While receiving chemotherapy or radiation therapy, your platelets may be temporarily reduced, causing:
- BRUISING: Dark, purple areas under the skin
- PETECHIAE: Small, pinpoint, non-raised, round purple-red spots.
- BLEEDING: Excessive or prolonged opening in the body (mouth, nose, gums, rectum, etc.), and from cuts and scratches. Urine may turn rusty or brown; bowel movements may be very dark or black.
If Your Doctor Says Your Platelets Are Low, Protect Yourself:
- USE: An electric razor, no blades. Gloves while gardening. Special care when using sharp objects such as knives, scissors or pins
- MAINTAIN INTEGRITY OF MUCOUS MEMBRANES: Drink plenty of fluids use of stool softener’s daily. Avoid hard nose blowing. Humidify the air. Use lotion on your skin. Moisten nose and lips with lubricant. Use water soluble lubricant prior to sexual activity
- AVOID THESE: Aspirin and aspirin-containing products Tylenol is OK. Read Labels. Activities with the potential for bodily injury such as contact sports, and power tools.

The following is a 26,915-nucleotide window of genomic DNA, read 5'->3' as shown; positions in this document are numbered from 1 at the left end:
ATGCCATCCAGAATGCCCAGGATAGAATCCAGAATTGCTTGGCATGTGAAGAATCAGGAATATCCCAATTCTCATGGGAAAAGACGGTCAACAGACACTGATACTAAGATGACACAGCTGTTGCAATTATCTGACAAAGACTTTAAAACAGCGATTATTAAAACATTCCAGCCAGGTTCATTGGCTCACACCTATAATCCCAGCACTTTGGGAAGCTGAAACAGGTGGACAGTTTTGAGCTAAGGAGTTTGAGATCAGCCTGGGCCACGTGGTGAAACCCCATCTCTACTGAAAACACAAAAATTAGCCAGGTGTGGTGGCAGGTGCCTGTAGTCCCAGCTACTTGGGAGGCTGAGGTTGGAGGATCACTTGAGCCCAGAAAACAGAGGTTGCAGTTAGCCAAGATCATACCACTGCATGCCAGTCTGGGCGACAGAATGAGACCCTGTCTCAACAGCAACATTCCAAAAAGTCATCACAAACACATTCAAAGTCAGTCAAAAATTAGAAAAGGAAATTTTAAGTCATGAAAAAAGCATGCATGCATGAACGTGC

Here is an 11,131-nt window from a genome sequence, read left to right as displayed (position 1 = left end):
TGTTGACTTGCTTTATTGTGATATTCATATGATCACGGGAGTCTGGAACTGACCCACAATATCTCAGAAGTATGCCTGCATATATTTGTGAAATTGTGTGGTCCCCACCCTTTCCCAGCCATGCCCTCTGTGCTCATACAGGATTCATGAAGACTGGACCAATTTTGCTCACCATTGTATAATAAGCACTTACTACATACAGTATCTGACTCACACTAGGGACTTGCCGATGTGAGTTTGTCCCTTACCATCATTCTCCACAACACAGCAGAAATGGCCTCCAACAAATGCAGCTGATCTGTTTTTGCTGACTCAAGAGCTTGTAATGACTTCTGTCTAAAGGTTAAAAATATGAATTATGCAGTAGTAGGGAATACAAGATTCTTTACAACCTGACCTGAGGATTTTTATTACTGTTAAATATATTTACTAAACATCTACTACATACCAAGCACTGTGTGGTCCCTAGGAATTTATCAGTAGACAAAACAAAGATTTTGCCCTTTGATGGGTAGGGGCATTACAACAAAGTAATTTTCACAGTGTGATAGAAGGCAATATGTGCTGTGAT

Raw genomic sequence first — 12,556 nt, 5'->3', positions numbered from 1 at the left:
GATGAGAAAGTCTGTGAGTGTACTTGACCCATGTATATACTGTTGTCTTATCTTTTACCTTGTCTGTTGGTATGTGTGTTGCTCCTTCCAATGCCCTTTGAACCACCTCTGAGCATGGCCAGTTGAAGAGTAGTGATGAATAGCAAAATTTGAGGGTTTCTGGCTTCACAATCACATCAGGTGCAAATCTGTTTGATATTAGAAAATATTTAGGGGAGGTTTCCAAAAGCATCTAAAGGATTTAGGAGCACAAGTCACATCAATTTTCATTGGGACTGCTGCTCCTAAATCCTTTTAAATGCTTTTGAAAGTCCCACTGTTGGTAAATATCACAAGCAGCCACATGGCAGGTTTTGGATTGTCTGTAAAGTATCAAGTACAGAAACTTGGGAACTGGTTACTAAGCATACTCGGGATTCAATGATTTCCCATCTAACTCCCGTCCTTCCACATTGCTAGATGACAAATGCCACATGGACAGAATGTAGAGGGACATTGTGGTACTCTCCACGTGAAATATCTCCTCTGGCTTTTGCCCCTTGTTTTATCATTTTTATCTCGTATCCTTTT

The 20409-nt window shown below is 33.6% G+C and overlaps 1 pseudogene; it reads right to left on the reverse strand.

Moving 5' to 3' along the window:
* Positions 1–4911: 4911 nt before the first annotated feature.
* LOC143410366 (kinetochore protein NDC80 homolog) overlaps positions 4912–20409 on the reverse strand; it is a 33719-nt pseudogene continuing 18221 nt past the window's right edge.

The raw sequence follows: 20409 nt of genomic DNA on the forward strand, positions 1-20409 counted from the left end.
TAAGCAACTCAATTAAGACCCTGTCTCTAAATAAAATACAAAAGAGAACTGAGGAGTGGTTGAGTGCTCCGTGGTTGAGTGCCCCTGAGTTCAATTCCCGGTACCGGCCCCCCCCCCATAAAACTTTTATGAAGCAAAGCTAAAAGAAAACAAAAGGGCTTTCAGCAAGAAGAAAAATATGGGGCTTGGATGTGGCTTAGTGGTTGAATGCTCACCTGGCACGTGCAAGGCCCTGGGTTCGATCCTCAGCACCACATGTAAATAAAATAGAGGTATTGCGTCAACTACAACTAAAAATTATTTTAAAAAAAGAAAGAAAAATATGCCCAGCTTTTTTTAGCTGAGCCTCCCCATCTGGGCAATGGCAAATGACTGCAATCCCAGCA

- IV SITES: Apply firm, gentle pressure for at least 5 minutes after all needle sticks to prevent scarring of the vein and promote clotting.
- DIETARY: Include high protein, high calorie foods and beverages which are necessary to build blood cells.
- Aches and Pains
- Anorexia – Decreased Appetite
- Nausea and Vomiting
- Oral Care
- What to Expect After Chemotherapy
- Infection Precautions
- Nutritional Guidelines for Chemotherapy
- Nutritional Information
- Recommended Recipes
- Safety Precautions
- Safe Management of Chemotherapy in the Home
- Frequently Asked Questions
- Glossary of Terms